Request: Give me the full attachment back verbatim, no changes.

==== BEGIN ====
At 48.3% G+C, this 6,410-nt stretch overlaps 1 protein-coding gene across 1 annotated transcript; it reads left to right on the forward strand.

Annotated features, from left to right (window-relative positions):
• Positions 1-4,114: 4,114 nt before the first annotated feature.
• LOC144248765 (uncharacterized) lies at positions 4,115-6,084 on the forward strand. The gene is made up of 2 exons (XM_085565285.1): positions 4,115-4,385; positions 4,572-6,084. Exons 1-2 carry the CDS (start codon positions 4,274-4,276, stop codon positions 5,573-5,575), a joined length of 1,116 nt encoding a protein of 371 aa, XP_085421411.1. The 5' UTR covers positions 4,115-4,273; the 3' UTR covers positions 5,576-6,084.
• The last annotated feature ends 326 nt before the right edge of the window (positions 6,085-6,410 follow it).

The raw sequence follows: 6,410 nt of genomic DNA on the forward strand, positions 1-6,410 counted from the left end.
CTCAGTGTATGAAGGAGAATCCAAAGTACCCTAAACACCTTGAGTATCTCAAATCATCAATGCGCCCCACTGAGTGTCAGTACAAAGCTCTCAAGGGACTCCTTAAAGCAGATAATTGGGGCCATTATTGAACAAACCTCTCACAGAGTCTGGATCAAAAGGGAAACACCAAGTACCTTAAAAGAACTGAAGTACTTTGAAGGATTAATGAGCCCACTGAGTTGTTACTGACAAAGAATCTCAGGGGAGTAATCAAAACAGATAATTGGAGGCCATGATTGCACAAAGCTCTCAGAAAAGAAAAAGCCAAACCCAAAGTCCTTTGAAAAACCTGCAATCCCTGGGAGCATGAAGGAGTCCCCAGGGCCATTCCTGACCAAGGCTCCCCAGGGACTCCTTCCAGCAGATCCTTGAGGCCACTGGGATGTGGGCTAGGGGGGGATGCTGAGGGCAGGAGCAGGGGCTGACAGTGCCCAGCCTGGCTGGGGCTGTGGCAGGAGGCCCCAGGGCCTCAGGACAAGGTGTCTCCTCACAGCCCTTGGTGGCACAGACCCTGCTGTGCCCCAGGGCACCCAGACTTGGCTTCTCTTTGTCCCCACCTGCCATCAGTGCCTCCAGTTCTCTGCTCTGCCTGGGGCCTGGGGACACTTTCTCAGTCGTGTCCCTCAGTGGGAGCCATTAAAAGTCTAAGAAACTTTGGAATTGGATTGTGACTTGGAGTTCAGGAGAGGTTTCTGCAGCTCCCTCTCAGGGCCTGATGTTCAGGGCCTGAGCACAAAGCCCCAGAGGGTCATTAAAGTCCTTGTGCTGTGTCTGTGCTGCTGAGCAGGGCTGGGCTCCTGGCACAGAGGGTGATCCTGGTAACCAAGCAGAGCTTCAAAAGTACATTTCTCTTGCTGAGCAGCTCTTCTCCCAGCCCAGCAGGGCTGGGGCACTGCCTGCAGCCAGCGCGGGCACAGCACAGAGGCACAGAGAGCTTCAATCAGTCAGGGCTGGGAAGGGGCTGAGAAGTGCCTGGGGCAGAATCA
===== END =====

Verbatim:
At 48.3% G+C, this 6,410-nt stretch overlaps 1 protein-coding gene across 1 annotated transcript; it reads left to right on the forward strand.

Annotated features, from left to right (window-relative positions):
• Positions 1-4,114: 4,114 nt before the first annotated feature.
• LOC144248765 (uncharacterized) lies at positions 4,115-6,084 on the forward strand. The gene is made up of 2 exons (XM_085565285.1): positions 4,115-4,385; positions 4,572-6,084. Exons 1-2 carry the CDS (start codon positions 4,274-4,276, stop codon positions 5,573-5,575), a joined length of 1,116 nt encoding a protein of 371 aa, XP_085421411.1. The 5' UTR covers positions 4,115-4,273; the 3' UTR covers positions 5,576-6,084.
• The last annotated feature ends 326 nt before the right edge of the window (positions 6,085-6,410 follow it).

The raw sequence follows: 6,410 nt of genomic DNA on the forward strand, positions 1-6,410 counted from the left end.
CTCAGTGTATGAAGGAGAATCCAAAGTACCCTAAACACCTTGAGTATCTCAAATCATCAATGCGCCCCACTGAGTGTCAGTACAAAGCTCTCAAGGGACTCCTTAAAGCAGATAATTGGGGCCATTATTGAACAAACCTCTCACAGAGTCTGGATCAAAAGGGAAACACCAAGTACCTTAAAAGAACTGAAGTACTTTGAAGGATTAATGAGCCCACTGAGTTGTTACTGACAAAGAATCTCAGGGGAGTAATCAAAACAGATAATTGGAGGCCATGATTGCACAAAGCTCTCAGAAAAGAAAAAGCCAAACCCAAAGTCCTTTGAAAAACCTGCAATCCCTGGGAGCATGAAGGAGTCCCCAGGGCCATTCCTGACCAAGGCTCCCCAGGGACTCCTTCCAGCAGATCCTTGAGGCCACTGGGATGTGGGCTAGGGGGGGATGCTGAGGGCAGGAGCAGGGGCTGACAGTGCCCAGCCTGGCTGGGGCTGTGGCAGGAGGCCCCAGGGCCTCAGGACAAGGTGTCTCCTCACAGCCCTTGGTGGCACAGACCCTGCTGTGCCCCAGGGCACCCAGACTTGGCTTCTCTTTGTCCCCACCTGCCATCAGTGCCTCCAGTTCTCTGCTCTGCCTGGGGCCTGGGGACACTTTCTCAGTCGTGTCCCTCAGTGGGAGCCATTAAAAGTCTAAGAAACTTTGGAATTGGATTGTGACTTGGAGTTCAGGAGAGGTTTCTGCAGCTCCCTCTCAGGGCCTGATGTTCAGGGCCTGAGCACAAAGCCCCAGAGGGTCATTAAAGTCCTTGTGCTGTGTCTGTGCTGCTGAGCAGGGCTGGGCTCCTGGCACAGAGGGTGATCCTGGTAACCAAGCAGAGCTTCAAAAGTACATTTCTCTTGCTGAGCAGCTCTTCTCCCAGCCCAGCAGGGCTGGGGCACTGCCTGCAGCCAGCGCGGGCACAGCACAGAGGCACAGAGAGCTTCAATCAGTCAGGGCTGGGAAGGGGCTGAGAAGTGCCTGGGGCAGAATCA